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Periodization is an idea that has been around since the middle of the 20th century. If you listen to any other endurance-themed podcasts like this one, I’m sure you have come across it before. The basic concept revolves around structuring your annual training in such a way as to have you “peak” for a specific event or series of events. In order to achieve this, many great coaches have adopted styles of training that involve focusing on specific areas of fitness at different times. Over the years, different methods of periodization have evolved, you may have heard about linear, traditional, non-linear, block and other methods of periodization.
Is Periodization actually applicable?
Personally, I’ve read quite a bit about these methods over the years in a quest to improve my own training. I wanted to bring my guest on the show today to discuss these methods and how we could implement them as self-coached athletes. However, what emerged was an interesting discussion on the practical application of these training philosophies when applied to the real-world recreational athlete.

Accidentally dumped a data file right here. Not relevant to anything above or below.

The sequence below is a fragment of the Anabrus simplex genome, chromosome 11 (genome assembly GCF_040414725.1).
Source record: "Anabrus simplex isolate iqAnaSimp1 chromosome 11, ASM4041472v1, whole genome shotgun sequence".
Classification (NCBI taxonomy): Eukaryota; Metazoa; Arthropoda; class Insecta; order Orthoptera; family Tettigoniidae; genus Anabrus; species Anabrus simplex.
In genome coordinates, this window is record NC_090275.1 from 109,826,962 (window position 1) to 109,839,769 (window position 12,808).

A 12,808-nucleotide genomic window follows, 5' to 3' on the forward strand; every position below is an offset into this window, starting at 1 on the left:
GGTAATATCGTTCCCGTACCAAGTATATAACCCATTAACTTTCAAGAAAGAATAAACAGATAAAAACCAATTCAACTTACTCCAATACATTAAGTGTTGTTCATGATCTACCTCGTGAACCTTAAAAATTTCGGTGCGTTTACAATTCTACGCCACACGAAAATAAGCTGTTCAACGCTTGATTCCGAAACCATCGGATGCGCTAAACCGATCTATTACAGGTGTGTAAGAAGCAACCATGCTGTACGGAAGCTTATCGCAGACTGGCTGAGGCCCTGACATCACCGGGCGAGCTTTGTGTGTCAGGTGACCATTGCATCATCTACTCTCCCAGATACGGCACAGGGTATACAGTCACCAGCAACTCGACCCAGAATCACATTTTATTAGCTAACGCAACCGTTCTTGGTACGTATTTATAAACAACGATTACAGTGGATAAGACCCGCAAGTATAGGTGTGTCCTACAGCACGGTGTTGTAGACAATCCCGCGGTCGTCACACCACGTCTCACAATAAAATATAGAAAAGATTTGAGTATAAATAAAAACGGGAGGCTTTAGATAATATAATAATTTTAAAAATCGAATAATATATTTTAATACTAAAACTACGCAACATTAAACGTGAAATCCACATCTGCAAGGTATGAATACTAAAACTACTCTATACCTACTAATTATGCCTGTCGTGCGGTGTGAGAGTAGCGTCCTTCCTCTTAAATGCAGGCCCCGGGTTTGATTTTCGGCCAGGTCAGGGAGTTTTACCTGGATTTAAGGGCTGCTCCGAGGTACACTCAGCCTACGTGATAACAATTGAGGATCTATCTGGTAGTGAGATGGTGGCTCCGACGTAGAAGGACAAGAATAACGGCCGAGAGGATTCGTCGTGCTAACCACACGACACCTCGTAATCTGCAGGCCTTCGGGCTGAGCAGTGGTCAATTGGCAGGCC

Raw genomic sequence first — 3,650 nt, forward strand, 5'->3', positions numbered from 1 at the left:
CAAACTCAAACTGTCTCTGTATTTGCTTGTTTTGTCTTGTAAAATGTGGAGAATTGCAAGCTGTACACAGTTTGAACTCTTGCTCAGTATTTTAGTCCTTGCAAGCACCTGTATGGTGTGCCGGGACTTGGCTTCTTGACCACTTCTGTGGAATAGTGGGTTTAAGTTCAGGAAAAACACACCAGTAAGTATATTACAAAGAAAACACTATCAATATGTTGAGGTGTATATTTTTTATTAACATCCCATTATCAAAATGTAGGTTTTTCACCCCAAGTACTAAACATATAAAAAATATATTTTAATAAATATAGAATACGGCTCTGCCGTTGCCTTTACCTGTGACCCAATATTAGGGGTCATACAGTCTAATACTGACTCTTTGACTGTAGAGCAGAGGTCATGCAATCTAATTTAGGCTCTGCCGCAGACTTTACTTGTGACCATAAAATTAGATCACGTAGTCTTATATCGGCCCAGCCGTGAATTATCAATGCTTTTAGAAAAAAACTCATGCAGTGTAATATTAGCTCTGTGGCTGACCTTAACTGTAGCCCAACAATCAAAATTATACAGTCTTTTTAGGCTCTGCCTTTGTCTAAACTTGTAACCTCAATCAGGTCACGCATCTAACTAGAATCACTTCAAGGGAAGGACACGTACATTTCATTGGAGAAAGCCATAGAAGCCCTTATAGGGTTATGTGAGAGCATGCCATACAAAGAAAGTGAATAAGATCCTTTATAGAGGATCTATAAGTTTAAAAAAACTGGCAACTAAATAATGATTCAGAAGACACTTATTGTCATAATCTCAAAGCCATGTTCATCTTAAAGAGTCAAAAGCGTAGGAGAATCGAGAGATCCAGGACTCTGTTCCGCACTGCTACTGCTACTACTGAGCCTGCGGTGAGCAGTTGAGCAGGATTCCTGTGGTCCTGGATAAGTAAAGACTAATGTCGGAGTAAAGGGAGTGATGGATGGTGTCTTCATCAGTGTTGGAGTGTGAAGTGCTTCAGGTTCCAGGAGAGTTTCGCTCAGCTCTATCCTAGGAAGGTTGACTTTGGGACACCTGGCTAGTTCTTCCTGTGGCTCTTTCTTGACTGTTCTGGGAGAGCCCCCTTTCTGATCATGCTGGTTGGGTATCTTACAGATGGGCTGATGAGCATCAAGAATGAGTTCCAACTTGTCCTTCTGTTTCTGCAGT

Craig Schmitt is a Physiotherapist, Triathlon Coach and Kona-qualifying Ironman triathlete. Said another way, Craig is a lot like me, only better, by every metric. However, I tried to set my jealousy aside for the interview and I hope you’ll agree that it was well worth the effort. Craig is a wealth of practical information for the recreational endurance athlete. I hope you enjoy our conversation as much as I did.
In this interview, I asked Craig
- What are your thoughts on formal periodization methods?
- Do you use a formal periodization approach with your athletes?
- How do you approach annual training planning?
- How should athletes decide how to structure their annual training?
- What should athletes work on during the fall and winter? Does it depend on when they intend to race?
- How should they work back from their goal race to make a plan?
- How many races is it sensible to schedule? How far apart do they need to be?